The Butler Scholarly Journal

A Graduate Scheme in Renewable Energy: Part Two

By Luke Payne

Don’t let anyone (including yourself) tell you that you can’t find a paying job you’ll love. I’ve been working in renewable energy for Renewable Energy Systems (RES) for almost eighteen months now and I can’t imagine myself doing anything more engaging, rewarding, or fun for a living. My current adventures have taken me to Glasgow, where I have joined the wind resource analysis team. Essentially, the team uses data collected from instruments on a potential wind farm site plus third party meteorological data to generate a forecast that can be used to determine how much power would be generated if a wind farm was built there.

I thought, now that 2014 has passed, it would be a good time to write about my experiences with RES’ strategy department. Strategy is based in Kings Langley, Hertfordshire, at the RES headquarters. Strategy’s role is to investigate potential and current areas of RES business by conducting research, building economic models and reporting its findings back to various departments within the company. Strategy is also the department that responds to national and European consultations regarding changes to relevant regulations and laws. For that reason, it was important for me to stay up to date with cutting edge developments in renewable energy news whilst working in the department.

My first project was to learn about the government plans for renewable energy subsidy auctions (which are being implemented this year). I had to read up on published studies on different auction designs to inform consultation responses on current government proposals. I even had a go at designing what an optimal auction design could look like.

My next project was to research a number of different countries and identify which would be the most effective new market for RES to enter with regard to onshore wind development. I was given a great deal of freedom in terms of methodology. I started by comparing different countries by juxtaposing various risk indices available from the Organisation for Economic Co-operation and Development (OECD), Fund For Peace and consultancy firms with internal wind resource data and other data available from the World Bank. There were many published papers and reports on onshore wind development covering specific countries. By pooling this information together, I was able to create a shortlist of countries and write a detailed report on each one.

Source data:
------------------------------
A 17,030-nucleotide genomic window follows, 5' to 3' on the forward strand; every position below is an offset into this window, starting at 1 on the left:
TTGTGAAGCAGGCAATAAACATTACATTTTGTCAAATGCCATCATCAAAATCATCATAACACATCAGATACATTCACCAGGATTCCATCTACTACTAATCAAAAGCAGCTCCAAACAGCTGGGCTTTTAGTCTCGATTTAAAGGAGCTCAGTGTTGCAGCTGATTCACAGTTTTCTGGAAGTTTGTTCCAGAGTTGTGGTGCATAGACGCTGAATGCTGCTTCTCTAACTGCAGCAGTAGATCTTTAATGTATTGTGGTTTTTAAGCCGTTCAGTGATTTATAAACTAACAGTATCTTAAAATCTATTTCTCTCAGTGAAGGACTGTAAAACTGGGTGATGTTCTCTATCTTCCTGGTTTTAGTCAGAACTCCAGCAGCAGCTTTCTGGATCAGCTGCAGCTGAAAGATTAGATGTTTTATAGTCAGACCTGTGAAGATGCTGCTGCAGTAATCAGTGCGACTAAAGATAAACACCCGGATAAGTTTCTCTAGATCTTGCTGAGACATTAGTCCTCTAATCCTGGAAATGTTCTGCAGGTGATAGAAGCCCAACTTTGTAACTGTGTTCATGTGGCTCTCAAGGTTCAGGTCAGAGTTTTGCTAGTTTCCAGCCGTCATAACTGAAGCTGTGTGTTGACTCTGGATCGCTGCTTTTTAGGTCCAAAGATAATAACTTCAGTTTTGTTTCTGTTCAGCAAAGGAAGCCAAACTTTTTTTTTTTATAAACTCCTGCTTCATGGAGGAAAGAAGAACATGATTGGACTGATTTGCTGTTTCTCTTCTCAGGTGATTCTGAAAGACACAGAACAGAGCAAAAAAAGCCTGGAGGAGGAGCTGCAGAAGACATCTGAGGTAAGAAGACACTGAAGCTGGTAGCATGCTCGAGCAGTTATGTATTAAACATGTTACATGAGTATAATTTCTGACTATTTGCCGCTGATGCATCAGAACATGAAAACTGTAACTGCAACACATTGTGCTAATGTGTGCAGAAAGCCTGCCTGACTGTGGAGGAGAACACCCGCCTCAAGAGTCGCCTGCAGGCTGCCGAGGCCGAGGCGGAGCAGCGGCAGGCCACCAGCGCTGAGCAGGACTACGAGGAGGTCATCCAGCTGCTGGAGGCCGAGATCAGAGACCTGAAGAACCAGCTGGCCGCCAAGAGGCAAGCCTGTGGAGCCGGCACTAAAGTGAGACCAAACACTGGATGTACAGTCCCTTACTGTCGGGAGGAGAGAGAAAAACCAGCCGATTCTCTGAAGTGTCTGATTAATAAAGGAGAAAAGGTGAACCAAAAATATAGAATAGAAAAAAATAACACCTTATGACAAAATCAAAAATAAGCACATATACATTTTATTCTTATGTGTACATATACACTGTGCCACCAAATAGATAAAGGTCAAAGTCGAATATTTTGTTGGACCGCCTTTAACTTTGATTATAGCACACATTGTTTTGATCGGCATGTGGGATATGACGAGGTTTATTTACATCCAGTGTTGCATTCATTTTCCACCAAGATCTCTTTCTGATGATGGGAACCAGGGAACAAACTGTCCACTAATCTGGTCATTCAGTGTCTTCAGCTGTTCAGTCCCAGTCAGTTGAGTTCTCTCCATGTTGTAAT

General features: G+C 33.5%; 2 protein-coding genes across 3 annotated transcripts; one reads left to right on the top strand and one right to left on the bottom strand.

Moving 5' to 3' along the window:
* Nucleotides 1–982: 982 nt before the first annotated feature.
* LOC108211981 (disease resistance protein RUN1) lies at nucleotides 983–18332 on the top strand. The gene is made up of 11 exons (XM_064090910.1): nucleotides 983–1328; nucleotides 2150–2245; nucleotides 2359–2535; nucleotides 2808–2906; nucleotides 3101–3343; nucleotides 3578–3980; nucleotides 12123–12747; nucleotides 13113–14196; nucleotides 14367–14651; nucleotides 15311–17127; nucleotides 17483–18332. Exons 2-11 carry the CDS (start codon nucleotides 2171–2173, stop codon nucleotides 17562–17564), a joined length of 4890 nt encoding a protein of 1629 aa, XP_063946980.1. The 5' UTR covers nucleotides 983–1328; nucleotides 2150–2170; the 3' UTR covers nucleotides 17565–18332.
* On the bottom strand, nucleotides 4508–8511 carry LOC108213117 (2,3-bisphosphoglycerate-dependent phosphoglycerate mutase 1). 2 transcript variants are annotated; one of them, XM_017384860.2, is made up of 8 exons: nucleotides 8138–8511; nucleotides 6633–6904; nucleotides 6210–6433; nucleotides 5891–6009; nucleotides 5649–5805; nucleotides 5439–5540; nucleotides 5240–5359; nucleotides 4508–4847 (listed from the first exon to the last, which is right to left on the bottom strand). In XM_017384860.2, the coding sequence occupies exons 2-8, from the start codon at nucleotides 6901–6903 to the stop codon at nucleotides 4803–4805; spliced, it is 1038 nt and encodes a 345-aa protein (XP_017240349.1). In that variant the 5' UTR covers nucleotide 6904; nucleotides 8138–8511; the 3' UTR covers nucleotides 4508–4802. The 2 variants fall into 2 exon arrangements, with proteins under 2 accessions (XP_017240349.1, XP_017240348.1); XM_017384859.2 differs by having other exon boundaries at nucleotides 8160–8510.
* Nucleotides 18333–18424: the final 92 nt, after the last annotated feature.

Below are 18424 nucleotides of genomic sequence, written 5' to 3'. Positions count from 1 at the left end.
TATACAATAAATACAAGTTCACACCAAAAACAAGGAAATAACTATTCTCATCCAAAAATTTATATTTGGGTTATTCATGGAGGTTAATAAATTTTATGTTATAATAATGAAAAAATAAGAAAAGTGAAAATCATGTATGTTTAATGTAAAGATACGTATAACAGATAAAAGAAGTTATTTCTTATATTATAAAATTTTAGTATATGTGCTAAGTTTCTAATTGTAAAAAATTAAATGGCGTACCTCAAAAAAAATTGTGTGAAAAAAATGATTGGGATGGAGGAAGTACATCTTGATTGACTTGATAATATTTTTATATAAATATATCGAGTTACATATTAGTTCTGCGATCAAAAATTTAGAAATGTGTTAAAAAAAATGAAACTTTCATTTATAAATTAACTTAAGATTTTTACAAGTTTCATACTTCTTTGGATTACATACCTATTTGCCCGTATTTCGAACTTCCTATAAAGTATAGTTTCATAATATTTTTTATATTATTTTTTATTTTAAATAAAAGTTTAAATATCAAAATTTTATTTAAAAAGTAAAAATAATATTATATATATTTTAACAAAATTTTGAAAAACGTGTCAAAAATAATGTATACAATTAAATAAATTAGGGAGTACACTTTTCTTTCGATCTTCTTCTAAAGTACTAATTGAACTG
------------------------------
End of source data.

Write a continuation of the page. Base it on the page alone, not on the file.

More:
The largest project I worked on was an extensive look at interconnectors within Europe. Interconnectors are high capacity, high voltage transmission cables which carry power between countries. These links allow a country to have greater security of supply and such projects make up the EU’s vision of a continental “supergrid”, where the increasing build-out of renewable energy could be shared across the continent. The project involved studying the economics of these interconnectors and eventually evolved into building a model that could forecast how revenue from interconnectors could change over time. One of the highlights of the project was getting to go to the RES office in Gothenburg, Sweden to present some of my findings.

The year was full of a wide variety of exciting opportunities. I went to many conferences and policy meetings in London to take notes and report back. All the graduates, including myself, got to attend a negotiating and influencing skills course and the week-long CREST summer school at the University of Loughborough to learn more about wind power.

Overall, my time in the strategy department has given me an extensive understanding of the world of renewable energy, honed my research and analytical skills, and granted me invaluable experience in a department critical to the future of the company as a whole. Most of all, I am grateful to have had the privilege of working with a team of passionate, bright, innovative thinkers who are devoting their careers to the renewable energy revolution.